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Sunday, March 16, 2014

"Hey, I just met you and this is crazy, but I'm Genderqueer so don't call me Lady."

Let's talk about Gender. Gender norms that are instituted by society. Think about when a child is born, the first question is "Is it a boy or a girl?" Depending on the answer, presents arrive either pink, blue, cars, and dolls. This sets a precedent that girls play with dolls and wear pink, and boys play with trucks and play football. Our culture has normalized what gender each child is based on their sex. What happens when a male child decides to wear dresses and high heel shoes and play mommy? Hurtful name calling ensues, the parents confused seek out counseling for the child  and the rest is history as the child struggles with gender identity. In a Sweden preschool, the administration has implemented the de-emphasizing of gender. Swedish School De-emphasizes Gender   Masculine and feminine references are taboo, and often replaced by the pronoun “hen,” an artificial and genderless word.
Why is this important? Individuals who do not fit in society's box of norms struggle to be who they are as society selfishly denies them their rights. We need to be aware and sensitive to the issues these students face. We cannot turn away from these students who are bullied and struggling. Information about Lesbian, Gay, Bisexual, Transgender, and Queer (LGBTQ) youth and their struggles, (bullying, suicide) especially in their pre-college years explores the power dynamics inherent in discussing gender.

Jr high and high school are hard enough with peer pressure looming over you, and it becomes even more tragic when name calling, bullying and hazing causes the question of life and being. We have all seen the newspaper articles and news of young adults who commit suicide  Salem Teen Committed Suicide    Gay Oregon Teen, Takes Life. I ask myself, what can I do to stop the bullying, stop the suicides, and have everyone just love everyone the way they are?

I attended a class at Oregon State University that discussed Queer Public Policy; basically what is wrong public policy in society and the norms that are inflicted upon individuals. We are not all square pegs waiting to be placed in square holes. Some are round, triangle, oblonge, etc. I wondered what would happen if the school system began an education program of how do individuals do gender and what is gender? I imagine open discussion between students, and the teachers as facilitators. Parents would be required to attend sessions to explore definitions of gender: transgender, transsexual, genderqueer, gender non-conforming, and gender-variant people.One of my peers from my Queer Public Policy class made a video that illustrates how we are all made differently and yet we all embrace the same need to be loved, cherished, and valued.  Cakes of different colors, sizes and shapes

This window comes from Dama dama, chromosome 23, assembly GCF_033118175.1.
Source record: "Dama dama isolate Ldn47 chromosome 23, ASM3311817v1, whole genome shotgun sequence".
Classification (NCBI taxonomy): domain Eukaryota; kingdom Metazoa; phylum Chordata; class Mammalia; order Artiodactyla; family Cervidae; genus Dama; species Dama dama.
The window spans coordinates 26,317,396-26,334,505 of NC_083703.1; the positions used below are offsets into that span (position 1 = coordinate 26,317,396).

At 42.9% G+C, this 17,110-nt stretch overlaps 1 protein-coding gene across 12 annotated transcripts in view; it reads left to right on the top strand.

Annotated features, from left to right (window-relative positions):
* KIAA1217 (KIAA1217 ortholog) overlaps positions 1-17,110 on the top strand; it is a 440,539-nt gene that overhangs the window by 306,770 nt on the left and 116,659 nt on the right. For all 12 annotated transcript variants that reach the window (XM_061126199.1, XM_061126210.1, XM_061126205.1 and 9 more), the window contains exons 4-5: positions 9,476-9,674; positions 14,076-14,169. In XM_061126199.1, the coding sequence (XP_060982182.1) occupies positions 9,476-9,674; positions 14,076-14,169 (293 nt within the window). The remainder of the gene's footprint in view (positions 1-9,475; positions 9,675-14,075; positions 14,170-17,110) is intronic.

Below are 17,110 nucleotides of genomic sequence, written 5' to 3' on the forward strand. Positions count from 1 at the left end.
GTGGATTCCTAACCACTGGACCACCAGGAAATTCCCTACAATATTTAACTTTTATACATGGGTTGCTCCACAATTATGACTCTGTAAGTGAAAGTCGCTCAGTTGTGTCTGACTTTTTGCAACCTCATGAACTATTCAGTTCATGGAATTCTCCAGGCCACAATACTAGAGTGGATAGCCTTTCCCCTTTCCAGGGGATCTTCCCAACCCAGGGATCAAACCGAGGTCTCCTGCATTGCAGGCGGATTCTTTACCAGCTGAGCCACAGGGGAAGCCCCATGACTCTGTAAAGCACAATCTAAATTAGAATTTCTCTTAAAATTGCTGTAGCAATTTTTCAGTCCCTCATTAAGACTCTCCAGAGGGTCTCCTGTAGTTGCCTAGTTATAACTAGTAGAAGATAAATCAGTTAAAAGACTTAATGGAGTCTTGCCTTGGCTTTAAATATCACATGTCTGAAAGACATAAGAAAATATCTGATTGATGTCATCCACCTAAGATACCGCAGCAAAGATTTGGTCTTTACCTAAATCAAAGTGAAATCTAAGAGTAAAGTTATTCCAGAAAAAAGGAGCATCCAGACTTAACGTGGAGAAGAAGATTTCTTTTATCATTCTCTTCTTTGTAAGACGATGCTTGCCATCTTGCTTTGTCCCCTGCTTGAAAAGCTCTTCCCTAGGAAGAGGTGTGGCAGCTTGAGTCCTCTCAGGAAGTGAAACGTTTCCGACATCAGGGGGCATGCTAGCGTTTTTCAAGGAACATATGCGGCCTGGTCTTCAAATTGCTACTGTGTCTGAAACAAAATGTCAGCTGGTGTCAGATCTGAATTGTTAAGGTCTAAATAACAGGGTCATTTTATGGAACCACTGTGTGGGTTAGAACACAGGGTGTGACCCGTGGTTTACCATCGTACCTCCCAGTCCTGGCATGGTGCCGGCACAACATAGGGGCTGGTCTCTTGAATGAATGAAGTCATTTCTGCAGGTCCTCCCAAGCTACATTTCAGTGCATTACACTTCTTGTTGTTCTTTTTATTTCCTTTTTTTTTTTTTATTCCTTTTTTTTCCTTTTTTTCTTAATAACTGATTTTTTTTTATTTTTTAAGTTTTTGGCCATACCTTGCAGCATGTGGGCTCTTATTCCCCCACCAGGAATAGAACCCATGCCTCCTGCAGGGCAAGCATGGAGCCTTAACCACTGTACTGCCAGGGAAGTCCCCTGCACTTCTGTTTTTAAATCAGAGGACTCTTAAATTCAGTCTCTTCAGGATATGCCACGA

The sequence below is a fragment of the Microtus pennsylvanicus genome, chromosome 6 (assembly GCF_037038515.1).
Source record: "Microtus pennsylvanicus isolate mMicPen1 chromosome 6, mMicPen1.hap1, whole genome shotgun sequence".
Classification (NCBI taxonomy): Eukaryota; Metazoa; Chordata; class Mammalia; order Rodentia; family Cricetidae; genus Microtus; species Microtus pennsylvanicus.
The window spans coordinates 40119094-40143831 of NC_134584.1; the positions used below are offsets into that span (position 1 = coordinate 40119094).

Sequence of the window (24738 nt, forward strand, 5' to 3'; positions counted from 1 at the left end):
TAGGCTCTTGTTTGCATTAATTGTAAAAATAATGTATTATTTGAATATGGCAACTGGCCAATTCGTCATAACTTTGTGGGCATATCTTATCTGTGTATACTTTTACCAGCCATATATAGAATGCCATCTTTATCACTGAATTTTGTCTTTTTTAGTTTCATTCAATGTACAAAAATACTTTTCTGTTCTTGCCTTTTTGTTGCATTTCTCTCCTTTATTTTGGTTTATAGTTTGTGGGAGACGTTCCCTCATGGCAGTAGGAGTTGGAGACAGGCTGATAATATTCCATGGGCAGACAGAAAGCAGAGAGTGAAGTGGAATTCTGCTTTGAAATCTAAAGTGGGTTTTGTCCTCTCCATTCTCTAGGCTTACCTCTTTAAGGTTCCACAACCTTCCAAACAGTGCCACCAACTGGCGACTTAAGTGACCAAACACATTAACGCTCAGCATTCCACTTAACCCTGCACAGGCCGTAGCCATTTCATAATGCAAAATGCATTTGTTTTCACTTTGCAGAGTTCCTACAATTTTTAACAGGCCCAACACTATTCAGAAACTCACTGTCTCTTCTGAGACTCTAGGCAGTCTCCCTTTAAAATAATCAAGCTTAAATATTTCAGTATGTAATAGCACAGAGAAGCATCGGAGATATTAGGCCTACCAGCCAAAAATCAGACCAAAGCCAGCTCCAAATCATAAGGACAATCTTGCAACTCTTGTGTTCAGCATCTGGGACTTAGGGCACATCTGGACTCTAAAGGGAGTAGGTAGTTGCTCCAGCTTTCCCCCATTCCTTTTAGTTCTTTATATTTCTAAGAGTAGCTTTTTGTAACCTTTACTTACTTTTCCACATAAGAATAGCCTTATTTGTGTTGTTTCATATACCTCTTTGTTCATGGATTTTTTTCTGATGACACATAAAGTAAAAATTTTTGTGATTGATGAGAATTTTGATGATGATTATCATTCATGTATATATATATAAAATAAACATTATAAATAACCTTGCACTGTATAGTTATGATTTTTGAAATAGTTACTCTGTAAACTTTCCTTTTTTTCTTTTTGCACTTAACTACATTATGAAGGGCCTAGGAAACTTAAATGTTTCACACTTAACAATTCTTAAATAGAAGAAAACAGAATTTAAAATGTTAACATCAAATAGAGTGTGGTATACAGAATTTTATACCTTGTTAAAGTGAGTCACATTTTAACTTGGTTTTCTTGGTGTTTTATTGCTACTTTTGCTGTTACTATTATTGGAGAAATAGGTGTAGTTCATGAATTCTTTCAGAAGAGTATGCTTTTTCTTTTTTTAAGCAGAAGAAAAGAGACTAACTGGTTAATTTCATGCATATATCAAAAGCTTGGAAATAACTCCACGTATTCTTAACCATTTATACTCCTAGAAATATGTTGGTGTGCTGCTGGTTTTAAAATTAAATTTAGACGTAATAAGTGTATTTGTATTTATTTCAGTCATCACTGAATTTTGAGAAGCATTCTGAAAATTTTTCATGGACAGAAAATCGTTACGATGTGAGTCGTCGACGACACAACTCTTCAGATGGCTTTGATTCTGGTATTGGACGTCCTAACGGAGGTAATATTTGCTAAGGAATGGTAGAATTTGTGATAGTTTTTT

Schools should create safe places where students can discuss gender norms and how some individuals have moved outside the center in order to be themselves. Not conforming to society's gender norms doesn't make us any less human; it makes that person more of who they are and how they identify with their body.  I encourage you to watch Geena Rocero, a famous model, in her Ted Talk  Geena Rocero: Why I Must Come Out  .  Education encompassing these topics will result in less bullying, less suicide, and an environment of acceptance for who each person is - unique and special. Paulo Freire in his book "Pedagogy of the Oppressed" illustrates how we as humans are curious. It is through this curiosity that we can learn from each other causing a oneness that transcends boundaries set upon us by society. We should all venture outside the center and join those in the margins to learn and understand that we are all human and we all like ice cream. Maybe some like ice cream on sugar cones and others in bowls, but we all like ice cream!


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  2. What a great statement


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